(6:30 mins) https://youtu.be/9gVCSIHq6cc
residential schools, signing of treaties, land claims,
Royal Proclamation, improving culture
Have discussion including some didactic questions pertaining to
why people today are so unaware of history surrounding
Aboriginal Treaties and Rights, under what circumstances were
the treaties made and how to language barriers, and written
versus oral promises play a part.
Reflection

Subject Content and Teaching Strategies:


This mini-lesson is mainly geared to teach students about the basis of
Treaty rights and how traditional life changed for Aboriginal people
over the time of European colonization. They will be asked to watch
two short YouTube videos that synthesize some common points
throughout Unit 1. Afterwards, students will engage in discussion
about what points there found really interesting, and what piece of new
knowledge shocked them the most about Aboriginal and Canadian
history.
Direct instruction will be mainly used through exploring didactic
questions. This allows students to draw connections between previous
knowledge learned throughout the unit, and current issues still
prevalent today in our society. Indirect instruction will be used in a
reflective discussion following the videos, exploring interesting new
points and knowledge gained. Interactive learning will occur
throughout the shared conversation, discussion, and critical thinking
about the Aboriginal Treaties.

Consolidation:
o

Reflection: how little our society really knows or understands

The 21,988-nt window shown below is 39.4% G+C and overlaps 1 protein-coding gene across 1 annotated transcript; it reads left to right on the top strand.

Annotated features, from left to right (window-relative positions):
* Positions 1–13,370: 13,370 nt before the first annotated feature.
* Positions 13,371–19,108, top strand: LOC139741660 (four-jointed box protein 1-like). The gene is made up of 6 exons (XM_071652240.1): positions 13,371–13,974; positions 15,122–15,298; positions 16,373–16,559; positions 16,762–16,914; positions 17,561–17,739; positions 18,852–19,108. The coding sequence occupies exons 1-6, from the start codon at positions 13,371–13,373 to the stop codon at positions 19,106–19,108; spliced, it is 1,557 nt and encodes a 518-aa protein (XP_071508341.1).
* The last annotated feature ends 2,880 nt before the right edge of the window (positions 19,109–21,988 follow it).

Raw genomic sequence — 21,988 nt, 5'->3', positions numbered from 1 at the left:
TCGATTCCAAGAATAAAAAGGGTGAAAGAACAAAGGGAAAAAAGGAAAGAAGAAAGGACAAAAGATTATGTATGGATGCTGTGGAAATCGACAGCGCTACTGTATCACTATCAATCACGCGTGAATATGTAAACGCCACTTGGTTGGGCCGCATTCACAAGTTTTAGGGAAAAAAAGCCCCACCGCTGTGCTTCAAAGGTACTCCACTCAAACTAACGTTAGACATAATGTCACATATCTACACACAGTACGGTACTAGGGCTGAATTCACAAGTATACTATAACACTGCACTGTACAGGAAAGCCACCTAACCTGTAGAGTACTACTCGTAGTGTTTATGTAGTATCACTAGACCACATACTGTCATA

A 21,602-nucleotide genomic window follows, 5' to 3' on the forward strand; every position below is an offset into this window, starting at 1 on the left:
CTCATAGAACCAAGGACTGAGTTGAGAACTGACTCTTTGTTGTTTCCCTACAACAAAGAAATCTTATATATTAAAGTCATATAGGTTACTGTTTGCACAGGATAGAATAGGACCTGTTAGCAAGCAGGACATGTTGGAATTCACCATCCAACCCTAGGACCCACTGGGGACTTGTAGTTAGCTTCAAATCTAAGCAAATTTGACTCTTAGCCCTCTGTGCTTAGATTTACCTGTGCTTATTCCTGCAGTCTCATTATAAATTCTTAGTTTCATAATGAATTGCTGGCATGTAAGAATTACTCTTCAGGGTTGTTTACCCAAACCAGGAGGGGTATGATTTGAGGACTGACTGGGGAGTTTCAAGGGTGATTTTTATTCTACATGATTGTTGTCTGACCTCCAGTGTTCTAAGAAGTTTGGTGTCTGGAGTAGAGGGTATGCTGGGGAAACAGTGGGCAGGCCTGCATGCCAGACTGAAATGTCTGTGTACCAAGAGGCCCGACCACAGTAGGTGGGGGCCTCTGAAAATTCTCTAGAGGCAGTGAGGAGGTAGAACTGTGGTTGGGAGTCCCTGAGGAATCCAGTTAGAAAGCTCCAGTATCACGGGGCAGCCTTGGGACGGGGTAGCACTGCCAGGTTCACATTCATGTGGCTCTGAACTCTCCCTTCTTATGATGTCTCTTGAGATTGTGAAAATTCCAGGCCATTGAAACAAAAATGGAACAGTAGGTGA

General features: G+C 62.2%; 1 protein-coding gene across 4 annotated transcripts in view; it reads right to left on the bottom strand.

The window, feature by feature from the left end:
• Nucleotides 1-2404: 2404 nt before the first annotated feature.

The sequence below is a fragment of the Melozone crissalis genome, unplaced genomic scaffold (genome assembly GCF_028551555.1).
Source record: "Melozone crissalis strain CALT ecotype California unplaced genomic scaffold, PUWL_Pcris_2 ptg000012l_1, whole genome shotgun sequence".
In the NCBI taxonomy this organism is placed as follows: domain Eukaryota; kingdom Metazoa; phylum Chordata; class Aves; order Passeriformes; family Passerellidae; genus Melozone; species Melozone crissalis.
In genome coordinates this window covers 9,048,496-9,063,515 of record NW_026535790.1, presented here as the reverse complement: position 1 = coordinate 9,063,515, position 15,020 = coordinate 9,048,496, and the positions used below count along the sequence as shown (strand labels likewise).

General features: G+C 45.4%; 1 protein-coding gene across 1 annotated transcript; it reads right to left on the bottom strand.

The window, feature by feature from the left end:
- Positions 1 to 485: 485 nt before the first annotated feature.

about the history behind Aboriginal Treaties and Rights.

Assessment:

Casual assessment as learning to allow students to reflect on how


much they know by piecing together various components and
synthesize their knowledge

Reflections on the lesson:


1) How was this lesson effective/not effective?
o

This mini-lesson served to allow the student to synthesize their


understanding of many components covered throughout this
unit in Native Studies 30. It provided the student with an
alternative teaching method and learning opportunity involving
interactive learning, reflection and discussion, moving away
from reading and answering questions.

2) Suggestions for a future lesson of this type


o

This mini-lesson was delivered to an individual student in a


modified learning classroom. While the students in this
classroom all work within their individual programs, this task
would also be conducive to learning in small groups for the
purpose of discussion and reflection.

3) Changes made to the lesson while teaching


o

This is a retrospective lesson plan; the actual teaching took


place in an unplanned manner in a modified classroom with
students working on individualized programs.

4) What strategies could I use to reinforce this lesson?


o

Having students utilize reflection journals or learning logs


throughout this unit, and adding their reflections following
discussion would be a good option to assess their assessment
for and as learning.